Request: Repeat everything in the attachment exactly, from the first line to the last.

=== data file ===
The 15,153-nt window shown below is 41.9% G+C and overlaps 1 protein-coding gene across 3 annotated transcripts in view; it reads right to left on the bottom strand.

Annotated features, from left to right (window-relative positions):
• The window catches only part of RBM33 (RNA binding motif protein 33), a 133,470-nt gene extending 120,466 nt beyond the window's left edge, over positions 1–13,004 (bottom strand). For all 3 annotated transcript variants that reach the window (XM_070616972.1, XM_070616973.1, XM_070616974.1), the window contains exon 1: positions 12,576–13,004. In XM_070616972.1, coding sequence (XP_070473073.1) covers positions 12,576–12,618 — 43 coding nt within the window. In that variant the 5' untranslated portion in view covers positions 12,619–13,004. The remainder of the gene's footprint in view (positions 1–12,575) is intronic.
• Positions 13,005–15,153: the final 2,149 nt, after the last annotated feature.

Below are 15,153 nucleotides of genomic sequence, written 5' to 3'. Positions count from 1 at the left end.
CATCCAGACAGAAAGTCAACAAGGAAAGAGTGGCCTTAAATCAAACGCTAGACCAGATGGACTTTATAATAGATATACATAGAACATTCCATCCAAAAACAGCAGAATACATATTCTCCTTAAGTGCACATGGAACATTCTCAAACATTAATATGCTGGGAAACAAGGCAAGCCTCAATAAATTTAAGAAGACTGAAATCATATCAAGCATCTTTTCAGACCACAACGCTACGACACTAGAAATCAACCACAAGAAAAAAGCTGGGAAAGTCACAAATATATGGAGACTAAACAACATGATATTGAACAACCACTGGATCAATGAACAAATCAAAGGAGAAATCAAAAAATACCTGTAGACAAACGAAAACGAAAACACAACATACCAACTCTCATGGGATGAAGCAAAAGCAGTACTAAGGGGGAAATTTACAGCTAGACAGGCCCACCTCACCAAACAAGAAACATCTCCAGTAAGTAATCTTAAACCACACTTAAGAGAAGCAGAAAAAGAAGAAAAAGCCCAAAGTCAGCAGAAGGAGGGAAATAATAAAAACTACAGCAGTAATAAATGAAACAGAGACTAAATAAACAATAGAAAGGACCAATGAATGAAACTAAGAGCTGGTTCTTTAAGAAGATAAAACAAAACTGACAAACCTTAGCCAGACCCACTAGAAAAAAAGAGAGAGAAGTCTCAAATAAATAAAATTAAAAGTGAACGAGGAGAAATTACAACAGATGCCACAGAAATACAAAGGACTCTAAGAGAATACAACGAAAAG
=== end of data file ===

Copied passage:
The 15,153-nt window shown below is 41.9% G+C and overlaps 1 protein-coding gene across 3 annotated transcripts in view; it reads right to left on the bottom strand.

Annotated features, from left to right (window-relative positions):
• The window catches only part of RBM33 (RNA binding motif protein 33), a 133,470-nt gene extending 120,466 nt beyond the window's left edge, over positions 1–13,004 (bottom strand). For all 3 annotated transcript variants that reach the window (XM_070616972.1, XM_070616973.1, XM_070616974.1), the window contains exon 1: positions 12,576–13,004. In XM_070616972.1, coding sequence (XP_070473073.1) covers positions 12,576–12,618 — 43 coding nt within the window. In that variant the 5' untranslated portion in view covers positions 12,619–13,004. The remainder of the gene's footprint in view (positions 1–12,575) is intronic.
• Positions 13,005–15,153: the final 2,149 nt, after the last annotated feature.

Below are 15,153 nucleotides of genomic sequence, written 5' to 3'. Positions count from 1 at the left end.
CATCCAGACAGAAAGTCAACAAGGAAAGAGTGGCCTTAAATCAAACGCTAGACCAGATGGACTTTATAATAGATATACATAGAACATTCCATCCAAAAACAGCAGAATACATATTCTCCTTAAGTGCACATGGAACATTCTCAAACATTAATATGCTGGGAAACAAGGCAAGCCTCAATAAATTTAAGAAGACTGAAATCATATCAAGCATCTTTTCAGACCACAACGCTACGACACTAGAAATCAACCACAAGAAAAAAGCTGGGAAAGTCACAAATATATGGAGACTAAACAACATGATATTGAACAACCACTGGATCAATGAACAAATCAAAGGAGAAATCAAAAAATACCTGTAGACAAACGAAAACGAAAACACAACATACCAACTCTCATGGGATGAAGCAAAAGCAGTACTAAGGGGGAAATTTACAGCTAGACAGGCCCACCTCACCAAACAAGAAACATCTCCAGTAAGTAATCTTAAACCACACTTAAGAGAAGCAGAAAAAGAAGAAAAAGCCCAAAGTCAGCAGAAGGAGGGAAATAATAAAAACTACAGCAGTAATAAATGAAACAGAGACTAAATAAACAATAGAAAGGACCAATGAATGAAACTAAGAGCTGGTTCTTTAAGAAGATAAAACAAAACTGACAAACCTTAGCCAGACCCACTAGAAAAAAAGAGAGAGAAGTCTCAAATAAATAAAATTAAAAGTGAACGAGGAGAAATTACAACAGATGCCACAGAAATACAAAGGACTCTAAGAGAATACAACGAAAAG